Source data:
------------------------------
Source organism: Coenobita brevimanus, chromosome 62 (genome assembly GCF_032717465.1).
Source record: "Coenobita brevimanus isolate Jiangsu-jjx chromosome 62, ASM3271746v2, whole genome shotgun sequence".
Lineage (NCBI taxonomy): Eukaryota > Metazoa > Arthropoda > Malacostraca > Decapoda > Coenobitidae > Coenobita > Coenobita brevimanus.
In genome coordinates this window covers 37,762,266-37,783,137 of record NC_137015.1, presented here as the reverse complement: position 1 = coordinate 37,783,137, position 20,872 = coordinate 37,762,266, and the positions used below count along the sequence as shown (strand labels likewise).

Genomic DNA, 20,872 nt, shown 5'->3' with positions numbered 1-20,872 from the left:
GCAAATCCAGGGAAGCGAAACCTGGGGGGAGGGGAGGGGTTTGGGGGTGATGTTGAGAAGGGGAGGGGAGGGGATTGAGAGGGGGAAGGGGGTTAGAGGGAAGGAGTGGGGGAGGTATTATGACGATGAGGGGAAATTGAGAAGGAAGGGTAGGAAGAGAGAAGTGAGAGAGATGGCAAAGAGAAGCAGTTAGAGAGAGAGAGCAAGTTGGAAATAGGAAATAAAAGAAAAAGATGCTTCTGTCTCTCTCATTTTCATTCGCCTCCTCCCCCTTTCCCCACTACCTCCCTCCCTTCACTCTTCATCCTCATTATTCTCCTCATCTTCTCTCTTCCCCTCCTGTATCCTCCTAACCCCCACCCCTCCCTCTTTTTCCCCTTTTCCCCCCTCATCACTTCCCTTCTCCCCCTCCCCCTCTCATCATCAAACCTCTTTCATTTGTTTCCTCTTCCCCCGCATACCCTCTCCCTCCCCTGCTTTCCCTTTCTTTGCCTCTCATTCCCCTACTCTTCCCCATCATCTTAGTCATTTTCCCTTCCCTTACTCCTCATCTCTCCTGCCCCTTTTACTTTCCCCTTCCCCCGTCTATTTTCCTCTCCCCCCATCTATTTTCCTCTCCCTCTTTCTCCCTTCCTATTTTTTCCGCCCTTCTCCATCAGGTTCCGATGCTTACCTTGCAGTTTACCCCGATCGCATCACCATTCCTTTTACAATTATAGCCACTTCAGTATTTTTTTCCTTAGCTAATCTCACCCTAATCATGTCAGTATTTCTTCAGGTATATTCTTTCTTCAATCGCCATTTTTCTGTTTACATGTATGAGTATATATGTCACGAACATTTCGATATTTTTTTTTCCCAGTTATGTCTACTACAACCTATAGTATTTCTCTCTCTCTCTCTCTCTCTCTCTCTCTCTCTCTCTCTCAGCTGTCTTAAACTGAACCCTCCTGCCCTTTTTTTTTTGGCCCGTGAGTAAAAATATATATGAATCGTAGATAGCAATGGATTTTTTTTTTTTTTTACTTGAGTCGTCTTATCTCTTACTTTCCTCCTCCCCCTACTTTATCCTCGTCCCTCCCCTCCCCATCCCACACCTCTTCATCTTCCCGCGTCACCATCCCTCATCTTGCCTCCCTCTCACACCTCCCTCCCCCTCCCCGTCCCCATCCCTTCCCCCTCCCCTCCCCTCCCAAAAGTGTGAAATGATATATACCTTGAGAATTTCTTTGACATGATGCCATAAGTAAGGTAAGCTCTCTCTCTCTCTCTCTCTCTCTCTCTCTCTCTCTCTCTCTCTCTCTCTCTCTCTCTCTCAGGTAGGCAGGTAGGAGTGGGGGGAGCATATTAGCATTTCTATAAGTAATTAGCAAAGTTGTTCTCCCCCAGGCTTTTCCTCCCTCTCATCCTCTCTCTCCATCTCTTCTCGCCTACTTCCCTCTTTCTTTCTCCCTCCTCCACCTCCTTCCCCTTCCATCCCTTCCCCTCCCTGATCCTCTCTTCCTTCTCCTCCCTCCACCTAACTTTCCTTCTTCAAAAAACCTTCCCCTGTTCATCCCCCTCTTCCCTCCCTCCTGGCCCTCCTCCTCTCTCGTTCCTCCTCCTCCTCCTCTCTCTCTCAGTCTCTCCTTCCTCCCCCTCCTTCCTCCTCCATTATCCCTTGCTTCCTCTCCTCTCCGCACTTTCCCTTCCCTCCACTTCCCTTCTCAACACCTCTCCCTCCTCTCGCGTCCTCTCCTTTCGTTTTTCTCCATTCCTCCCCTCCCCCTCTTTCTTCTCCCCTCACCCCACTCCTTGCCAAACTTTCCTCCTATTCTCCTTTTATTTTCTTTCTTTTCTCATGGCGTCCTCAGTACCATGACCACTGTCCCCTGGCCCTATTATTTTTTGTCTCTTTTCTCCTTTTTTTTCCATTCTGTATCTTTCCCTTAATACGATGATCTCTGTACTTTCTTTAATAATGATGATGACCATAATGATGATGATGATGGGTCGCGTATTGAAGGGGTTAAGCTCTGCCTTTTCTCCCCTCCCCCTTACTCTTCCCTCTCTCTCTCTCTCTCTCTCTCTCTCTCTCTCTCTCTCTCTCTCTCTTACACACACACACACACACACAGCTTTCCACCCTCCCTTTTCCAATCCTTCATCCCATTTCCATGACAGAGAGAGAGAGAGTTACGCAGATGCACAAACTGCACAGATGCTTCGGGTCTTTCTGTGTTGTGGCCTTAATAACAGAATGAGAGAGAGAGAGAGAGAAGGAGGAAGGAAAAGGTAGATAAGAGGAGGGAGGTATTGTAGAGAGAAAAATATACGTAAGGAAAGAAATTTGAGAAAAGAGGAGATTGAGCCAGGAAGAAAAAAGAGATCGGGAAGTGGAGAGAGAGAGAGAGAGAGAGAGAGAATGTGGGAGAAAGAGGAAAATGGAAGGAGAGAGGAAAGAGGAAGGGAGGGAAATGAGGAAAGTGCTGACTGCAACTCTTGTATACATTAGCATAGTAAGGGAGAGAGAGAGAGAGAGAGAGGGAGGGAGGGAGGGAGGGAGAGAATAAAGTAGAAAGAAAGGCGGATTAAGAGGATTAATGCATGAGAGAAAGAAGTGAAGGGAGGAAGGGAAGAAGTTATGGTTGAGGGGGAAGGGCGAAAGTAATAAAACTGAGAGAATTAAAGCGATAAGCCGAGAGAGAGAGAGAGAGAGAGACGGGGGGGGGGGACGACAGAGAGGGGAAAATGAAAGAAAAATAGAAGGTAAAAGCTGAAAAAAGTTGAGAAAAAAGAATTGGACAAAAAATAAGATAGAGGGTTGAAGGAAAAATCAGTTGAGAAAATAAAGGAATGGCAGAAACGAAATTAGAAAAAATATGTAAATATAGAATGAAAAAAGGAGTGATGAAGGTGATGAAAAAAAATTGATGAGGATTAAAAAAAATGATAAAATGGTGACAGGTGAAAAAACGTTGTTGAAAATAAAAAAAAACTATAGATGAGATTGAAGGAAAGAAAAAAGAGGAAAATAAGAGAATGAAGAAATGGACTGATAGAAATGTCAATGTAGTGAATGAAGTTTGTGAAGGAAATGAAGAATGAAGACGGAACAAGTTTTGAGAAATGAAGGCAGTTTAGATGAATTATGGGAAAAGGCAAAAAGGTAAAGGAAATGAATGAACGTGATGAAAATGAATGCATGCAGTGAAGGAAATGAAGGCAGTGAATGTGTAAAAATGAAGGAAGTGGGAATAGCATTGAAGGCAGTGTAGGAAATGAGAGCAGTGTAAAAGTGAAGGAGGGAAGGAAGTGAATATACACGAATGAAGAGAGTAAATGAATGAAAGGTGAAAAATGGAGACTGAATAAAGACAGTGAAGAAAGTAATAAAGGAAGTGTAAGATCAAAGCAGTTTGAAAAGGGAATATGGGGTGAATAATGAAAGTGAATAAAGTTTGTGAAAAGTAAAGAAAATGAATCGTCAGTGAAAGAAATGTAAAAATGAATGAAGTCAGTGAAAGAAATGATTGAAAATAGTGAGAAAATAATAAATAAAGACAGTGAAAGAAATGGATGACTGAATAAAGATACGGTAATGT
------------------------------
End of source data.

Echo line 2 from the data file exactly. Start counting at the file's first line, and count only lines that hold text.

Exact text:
Source record: "Coenobita brevimanus isolate Jiangsu-jjx chromosome 62, ASM3271746v2, whole genome shotgun sequence".